“The transition to low-carbon fuels is not a magic bullet with no negative outcome,” Sergey Paltsev, a senior research scientist at MIT, told Cohen. “There is no free lunch. But it’s much less harmful than if we stay with fossil fuels. That’s the conclusion.

Misleading: The U.S. electric grid can’t handle widespread EV adoption.

HEATED reader Oscar asked us to research the widespread claim that a large increase in electric vehicle adoption would place massive stress on the U.S. electric grid.

Oscar also wanted to know how much current U.S. infrastructure would need to be updated to accommodate a massive increase in EV adoption.

For a really detailed answer to both questions, I recommend reading this 2022 article in Scientific American, “Why Electric Vehicles Won’t Break the Grid.” But if you don’t have time, here’s the gist in one quote:

“We can’t just sit back and say, ‘OK, the grid can handle it; it’ll take care of itself,’” Baldwin added. “It will take attention, and it will take some adjustments to how things have been done in the past, but all in all, I’m optimistic that this is something that we can do.”

A big conclusion I took from the article is how much gas car proponents are exaggerating the strain on the grid from EVs:

In California—the national leader in electric cars with more than 1 million plug-in vehicles—EV charging currently accounts for less than 1 percent of the grid’s total load during peak hours. In 2030, when the number of EVs in California is expected to surpass 5 million, charging is projected to account for less than 5 percent of that load, said Buckley, who described it as a “small amount” of added demand.

But as people continue to buy EVs—and they are, across the world—it’s true that utilities will need to make adjustments to accommodate increases in demand. But experts say it’s not the huge deal gas car proponents are making it out to be.

“We’re talking about a pretty gradual transition over the course of the next few decades,” said Ryan Gallentine, transportation policy director at Advanced Energy Economy. “It’s well within the utilities’ ability to add that kind of capacity.” …

That success will hinge on utilities being proactive in planning for millions of additional EVs on the roads in the coming decades. It will also take some adjustments, experts said. EV owners and utilities must take advantage of up-and-coming charging technologies that will save the grid from unnecessary stress.

More EV claims, untangled

The Guardian’s “EV mythbusters” series, written by financial journalist Jasper Jolly, has been incredibly helpful in furthering my own understanding of EV misinformation.

Here are some of the questions Jolly tackles, and key quotes from his findings if you don’t feel like reading the whole thing:

  • Do electric cars pose a greater fire risk than petrol or diesel vehicles?
    Key quote: 
    “‘All the data shows that EVs are just much, much less likely to set on fire than their petrol equivalent,’ said Colin Walker, the head of transport at the Energy and Climate Intelligence Unit thinktank.” However: “There is a definite puzzle for firefighters, as battery fires require more water to put out, can burn almost three times hotter, and are more likely to reignite, according to EV FireSafe.”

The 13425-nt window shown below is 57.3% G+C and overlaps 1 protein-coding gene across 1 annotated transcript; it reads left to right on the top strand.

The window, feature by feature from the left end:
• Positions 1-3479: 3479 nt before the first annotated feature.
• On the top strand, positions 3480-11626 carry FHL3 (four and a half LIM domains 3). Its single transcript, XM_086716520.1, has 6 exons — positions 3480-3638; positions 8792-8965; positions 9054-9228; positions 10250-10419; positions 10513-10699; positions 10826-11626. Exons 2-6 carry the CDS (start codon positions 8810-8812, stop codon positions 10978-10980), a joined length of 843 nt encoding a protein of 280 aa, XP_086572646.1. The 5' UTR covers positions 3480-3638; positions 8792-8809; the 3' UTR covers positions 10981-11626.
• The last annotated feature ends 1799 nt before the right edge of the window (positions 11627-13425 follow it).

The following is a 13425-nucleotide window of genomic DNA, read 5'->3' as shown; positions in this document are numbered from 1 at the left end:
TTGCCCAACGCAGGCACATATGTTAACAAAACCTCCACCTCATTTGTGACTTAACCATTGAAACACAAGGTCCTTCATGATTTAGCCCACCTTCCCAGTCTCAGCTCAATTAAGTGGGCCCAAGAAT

• Is it right to be worried about getting stranded in an electric car? Key quote: “Banishing range anxiety is tricky because it relies on electric vehicles’ use patterns as well as the charging network. It is not yet possible to say that every journey is well served … Most authorities are clear, however, that range anxiety should not be a problem for most people.”
  • Are electric cars too heavy for roads, bridges and car parks?
    Key quote: 
    “Some car park owners may be affected, and if electric trucks are heavier when they become widespread that could add to road maintenance costs.But almost all of the direct costs will be borne by infrastructure maintenance budgets. The ECIU’s Walker said concerns about extra weight for EVs were simply “massively overstated”. However, he added that carmakers do have a responsibility to produce smaller electric cars, after years of focusing on the most profitable SUVs.”
  • Do electric cars have an air pollution problem?
    Key quote: 
    “It is certainly the case that ever heavier cars almost certainly produce more [tire] particulates. Electric cars are – for now – heavier still than equivalents. But even so, [tire] pollution appears roughly comparable between petrol, diesel and electric cars.”
  • Are electric cars too expensive to tempt motorists away from petrol and diesel vehicles?
    Key quote: 
    “For mostly urban drivers in cities such as Los Angeles, it “makes a lot of sense” financially but it is another calculation for Texas highway drivers, Shivers said. “It’s going to be very person-specific because everybody’s case is different,” he added.
  • Will hydrogen overtake batteries in the race for zero-emission cars? Key quote: “The answer is no,” said Liebreich, without a moment’s hesitation. Carmakers betting on a large share for hydrogen are “just wrong”, and heading for an expensive disappointment, he added.

EV mythbusters, The Guardian, Jasper Jolly